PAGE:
I've actually spent the better part of the past few weeks at Fire events in New England learning skills and hanging out with wonderful people. I've been looking forward to these intense weeks for months and with them firmly in the past (except the pile of laundry), I'm still collecting my thoughts as well as planning my next moves. These events gave me both ample time to think and not enough time to collect my thoughts. Things are still buzzing around my head as I try to coerce them to settle into an order.

This past month I confronted my own greatest fears. For the majority of the time, my fears were directly in front of my face. Mere inches separated me from both destruction and triumph. Looking at the people around me I have been faced with how far I have come and how far I have yet to go. It has taken a great amount of personal strength to muzzle my own insecurities knowing some people choose to attack others behind the safety of a keyboard and mob mentality can run rampant with a simple keystroke.

A piece of bathroom graffiti I see semi-frequently says something along the lines of "give me the strength to know the difference between my fears and your reality."

My reality has dragons, princess who ride into battle, good stories shared with friends, a place where dreams come true, people who are lift each other up to their best, and celebrations for the little things in life. My reality is beautiful.

There was a photo taken of me the first night of my adventures. Tired and emotionally drained from the lack of sleep/chaos of the week; I knew I needed to burn my fans. Fire was my therapy. The sound, the movement, the smell, the feel; It was needed. The photo below is the best photo I've ever seen of me at peace. In this moment there were no worries or fears. It was just me completely in the flow of things with not a care in the world.
This is the state I hope to continue living in.
Photo by Brett Walker

Friday, May 15, 2015

A Road To Me: Acceptance. Love, and Self-care: #AutismPositivity2015

Fridays are normally a "social" night. However, the upcoming weeks will be breaking my brain a little bit with all the social. Starting right now, the next and last free day I'll have until June 4th is this upcoming Thursday. I'll be traveling to 4 different states for multiple events.

Yes, I'm very glad I recently purchased new tires.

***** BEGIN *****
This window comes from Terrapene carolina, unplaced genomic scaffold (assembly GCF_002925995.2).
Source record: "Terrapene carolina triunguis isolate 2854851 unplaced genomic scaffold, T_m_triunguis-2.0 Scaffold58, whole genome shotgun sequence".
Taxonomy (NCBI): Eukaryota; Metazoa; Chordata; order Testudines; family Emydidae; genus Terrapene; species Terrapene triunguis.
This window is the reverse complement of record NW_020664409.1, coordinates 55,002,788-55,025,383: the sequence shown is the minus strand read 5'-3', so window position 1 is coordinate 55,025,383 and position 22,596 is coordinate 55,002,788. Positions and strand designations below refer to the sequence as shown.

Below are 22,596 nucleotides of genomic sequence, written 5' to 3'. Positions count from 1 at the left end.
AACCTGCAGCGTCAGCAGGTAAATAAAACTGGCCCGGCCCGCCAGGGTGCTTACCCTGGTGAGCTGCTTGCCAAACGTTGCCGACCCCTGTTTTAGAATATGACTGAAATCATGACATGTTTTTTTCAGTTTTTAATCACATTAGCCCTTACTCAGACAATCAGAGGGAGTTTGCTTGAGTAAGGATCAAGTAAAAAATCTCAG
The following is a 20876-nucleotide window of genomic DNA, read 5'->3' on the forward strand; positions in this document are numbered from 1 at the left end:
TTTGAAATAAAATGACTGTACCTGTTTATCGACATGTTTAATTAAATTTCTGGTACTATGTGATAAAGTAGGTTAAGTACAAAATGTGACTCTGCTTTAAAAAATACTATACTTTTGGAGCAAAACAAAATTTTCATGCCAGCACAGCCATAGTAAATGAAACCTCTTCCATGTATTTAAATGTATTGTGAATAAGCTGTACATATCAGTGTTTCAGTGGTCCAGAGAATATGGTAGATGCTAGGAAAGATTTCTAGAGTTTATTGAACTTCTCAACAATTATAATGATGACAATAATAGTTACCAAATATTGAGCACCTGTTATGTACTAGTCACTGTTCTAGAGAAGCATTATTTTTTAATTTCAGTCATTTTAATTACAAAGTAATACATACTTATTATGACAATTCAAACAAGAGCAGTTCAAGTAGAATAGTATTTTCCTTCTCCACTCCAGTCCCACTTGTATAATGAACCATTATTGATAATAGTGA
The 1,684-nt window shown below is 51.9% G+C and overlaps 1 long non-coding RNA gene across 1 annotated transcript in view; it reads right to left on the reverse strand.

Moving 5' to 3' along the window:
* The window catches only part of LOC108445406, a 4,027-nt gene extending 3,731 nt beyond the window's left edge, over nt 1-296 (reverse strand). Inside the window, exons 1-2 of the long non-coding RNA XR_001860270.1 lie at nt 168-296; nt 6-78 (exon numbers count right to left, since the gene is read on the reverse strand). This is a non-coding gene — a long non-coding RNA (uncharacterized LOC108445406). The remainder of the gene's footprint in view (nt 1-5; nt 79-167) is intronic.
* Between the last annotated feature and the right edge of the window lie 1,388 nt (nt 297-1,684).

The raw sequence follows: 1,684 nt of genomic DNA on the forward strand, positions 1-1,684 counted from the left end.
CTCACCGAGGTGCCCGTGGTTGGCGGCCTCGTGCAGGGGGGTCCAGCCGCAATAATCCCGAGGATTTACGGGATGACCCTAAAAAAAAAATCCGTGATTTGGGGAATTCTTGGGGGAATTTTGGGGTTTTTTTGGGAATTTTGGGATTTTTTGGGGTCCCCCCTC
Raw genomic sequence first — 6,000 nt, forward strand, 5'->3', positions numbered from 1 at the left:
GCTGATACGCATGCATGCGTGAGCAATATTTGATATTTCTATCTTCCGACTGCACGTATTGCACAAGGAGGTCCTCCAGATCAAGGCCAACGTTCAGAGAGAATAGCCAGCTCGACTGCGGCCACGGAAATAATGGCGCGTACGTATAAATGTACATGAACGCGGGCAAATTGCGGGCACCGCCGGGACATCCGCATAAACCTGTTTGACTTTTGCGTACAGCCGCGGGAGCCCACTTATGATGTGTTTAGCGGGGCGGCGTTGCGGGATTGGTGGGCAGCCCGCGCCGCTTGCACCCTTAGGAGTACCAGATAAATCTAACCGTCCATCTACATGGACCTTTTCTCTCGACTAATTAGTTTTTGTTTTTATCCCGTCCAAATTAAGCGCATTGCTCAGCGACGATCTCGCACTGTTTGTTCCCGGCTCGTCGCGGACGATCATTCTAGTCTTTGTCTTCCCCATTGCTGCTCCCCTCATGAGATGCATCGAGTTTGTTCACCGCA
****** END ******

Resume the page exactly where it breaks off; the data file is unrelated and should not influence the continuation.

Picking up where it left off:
I'm willing to drive hundreds of miles in the upcoming weeks with loads of social interactions and new experiences for one simple reason.

I found communities where I can be myself 100%.

My trips will take me to two major flow events. For these weekends, I can spin my props until I can't feel my hands anymore. Then I'll spin using other body parts just to keep spinning. Reconnecting with amazing people who don't flinch at my obscure pop culture references allows me to be social in my own special way. I literally get to talk about or indulge my special interests almost non-stop and it's so liberating.

I'm free to be me.

Self Love is a work in progress for me. There have been deep dark holes in my past where I didn't like myself. I fell into the spiral of negativity; which has ALWAYS been around my social interactions with people. Saying the wrong thing, doing something awkward, laughing at the wrong time, getting lost in the conversation: those little things other people never paid attention to or noticed ate me up from the inside.

Then one day I woke up and realized who I am.
I'm Brigid.
There is no one else exactly like me in the entire world.

Every day is a new change to play and explore the world around me. The first steps to fully embracing myself involve not being so judgmental or holding myself to lofty expectations. My apartment will never be spotless and my laundry will only be fully put away when it decides to communicate with me. "Perfect" is an illusion we create of some imaginary life we think we are supposed to have.

Instead of being social tonight, I'm taking it easy at home. I've defrosted a pizza and have a bottle of wine. It's an Eternal Sunshine of the Spotless Mind type of night as I get things prepared for an active weekend in front of me. Tonight needs to be restful so I'm on top of my game for this weekend. Take it easy on yourselves and treat each other well.